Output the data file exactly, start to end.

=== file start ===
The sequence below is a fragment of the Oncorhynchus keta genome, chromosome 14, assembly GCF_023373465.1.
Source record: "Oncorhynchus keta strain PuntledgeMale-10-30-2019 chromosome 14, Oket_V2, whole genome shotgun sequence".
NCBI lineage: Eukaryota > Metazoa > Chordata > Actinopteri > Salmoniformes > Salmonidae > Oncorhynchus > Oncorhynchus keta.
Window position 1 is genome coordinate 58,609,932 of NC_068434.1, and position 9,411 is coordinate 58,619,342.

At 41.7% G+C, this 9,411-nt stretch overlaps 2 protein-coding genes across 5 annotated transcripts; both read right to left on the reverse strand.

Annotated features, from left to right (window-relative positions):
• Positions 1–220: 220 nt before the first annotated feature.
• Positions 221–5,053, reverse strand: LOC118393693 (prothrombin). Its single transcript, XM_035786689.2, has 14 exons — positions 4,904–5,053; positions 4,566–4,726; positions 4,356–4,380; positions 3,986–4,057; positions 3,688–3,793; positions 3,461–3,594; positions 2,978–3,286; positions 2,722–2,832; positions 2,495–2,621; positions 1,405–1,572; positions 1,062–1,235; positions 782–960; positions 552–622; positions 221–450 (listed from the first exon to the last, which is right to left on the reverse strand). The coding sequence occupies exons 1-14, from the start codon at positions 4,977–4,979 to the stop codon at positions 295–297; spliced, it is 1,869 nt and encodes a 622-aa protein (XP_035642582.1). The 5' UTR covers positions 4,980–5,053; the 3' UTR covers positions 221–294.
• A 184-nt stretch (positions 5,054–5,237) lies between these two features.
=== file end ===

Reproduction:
The sequence below is a fragment of the Oncorhynchus keta genome, chromosome 14, assembly GCF_023373465.1.
Source record: "Oncorhynchus keta strain PuntledgeMale-10-30-2019 chromosome 14, Oket_V2, whole genome shotgun sequence".
NCBI lineage: Eukaryota > Metazoa > Chordata > Actinopteri > Salmoniformes > Salmonidae > Oncorhynchus > Oncorhynchus keta.
Window position 1 is genome coordinate 58,609,932 of NC_068434.1, and position 9,411 is coordinate 58,619,342.

At 41.7% G+C, this 9,411-nt stretch overlaps 2 protein-coding genes across 5 annotated transcripts; both read right to left on the reverse strand.

Annotated features, from left to right (window-relative positions):
• Positions 1–220: 220 nt before the first annotated feature.
• Positions 221–5,053, reverse strand: LOC118393693 (prothrombin). Its single transcript, XM_035786689.2, has 14 exons — positions 4,904–5,053; positions 4,566–4,726; positions 4,356–4,380; positions 3,986–4,057; positions 3,688–3,793; positions 3,461–3,594; positions 2,978–3,286; positions 2,722–2,832; positions 2,495–2,621; positions 1,405–1,572; positions 1,062–1,235; positions 782–960; positions 552–622; positions 221–450 (listed from the first exon to the last, which is right to left on the reverse strand). The coding sequence occupies exons 1-14, from the start codon at positions 4,977–4,979 to the stop codon at positions 295–297; spliced, it is 1,869 nt and encodes a 622-aa protein (XP_035642582.1). The 5' UTR covers positions 4,980–5,053; the 3' UTR covers positions 221–294.
• A 184-nt stretch (positions 5,054–5,237) lies between these two features.